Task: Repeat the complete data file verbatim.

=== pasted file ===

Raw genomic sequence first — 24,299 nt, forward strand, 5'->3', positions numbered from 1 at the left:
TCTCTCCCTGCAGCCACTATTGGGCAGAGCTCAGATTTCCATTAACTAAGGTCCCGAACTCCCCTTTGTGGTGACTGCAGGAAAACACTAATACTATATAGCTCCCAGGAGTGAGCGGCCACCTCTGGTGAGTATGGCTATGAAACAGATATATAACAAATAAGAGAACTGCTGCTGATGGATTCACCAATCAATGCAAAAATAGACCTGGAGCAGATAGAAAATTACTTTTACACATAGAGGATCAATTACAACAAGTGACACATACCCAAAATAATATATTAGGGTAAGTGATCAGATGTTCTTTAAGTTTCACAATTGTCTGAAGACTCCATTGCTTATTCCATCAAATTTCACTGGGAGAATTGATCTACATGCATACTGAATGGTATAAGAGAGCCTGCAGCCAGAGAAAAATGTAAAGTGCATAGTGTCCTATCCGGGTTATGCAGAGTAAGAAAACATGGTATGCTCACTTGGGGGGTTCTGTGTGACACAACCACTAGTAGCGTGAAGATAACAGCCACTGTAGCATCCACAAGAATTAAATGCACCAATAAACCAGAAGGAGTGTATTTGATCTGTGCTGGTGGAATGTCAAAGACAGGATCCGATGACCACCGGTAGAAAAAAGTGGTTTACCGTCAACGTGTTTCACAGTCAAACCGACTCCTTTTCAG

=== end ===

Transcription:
Raw genomic sequence first — 24,299 nt, forward strand, 5'->3', positions numbered from 1 at the left:
TCTCTCCCTGCAGCCACTATTGGGCAGAGCTCAGATTTCCATTAACTAAGGTCCCGAACTCCCCTTTGTGGTGACTGCAGGAAAACACTAATACTATATAGCTCCCAGGAGTGAGCGGCCACCTCTGGTGAGTATGGCTATGAAACAGATATATAACAAATAAGAGAACTGCTGCTGATGGATTCACCAATCAATGCAAAAATAGACCTGGAGCAGATAGAAAATTACTTTTACACATAGAGGATCAATTACAACAAGTGACACATACCCAAAATAATATATTAGGGTAAGTGATCAGATGTTCTTTAAGTTTCACAATTGTCTGAAGACTCCATTGCTTATTCCATCAAATTTCACTGGGAGAATTGATCTACATGCATACTGAATGGTATAAGAGAGCCTGCAGCCAGAGAAAAATGTAAAGTGCATAGTGTCCTATCCGGGTTATGCAGAGTAAGAAAACATGGTATGCTCACTTGGGGGGTTCTGTGTGACACAACCACTAGTAGCGTGAAGATAACAGCCACTGTAGCATCCACAAGAATTAAATGCACCAATAAACCAGAAGGAGTGTATTTGATCTGTGCTGGTGGAATGTCAAAGACAGGATCCGATGACCACCGGTAGAAAAAAGTGGTTTACCGTCAACGTGTTTCACAGTCAAACCGACTCCTTTTCAG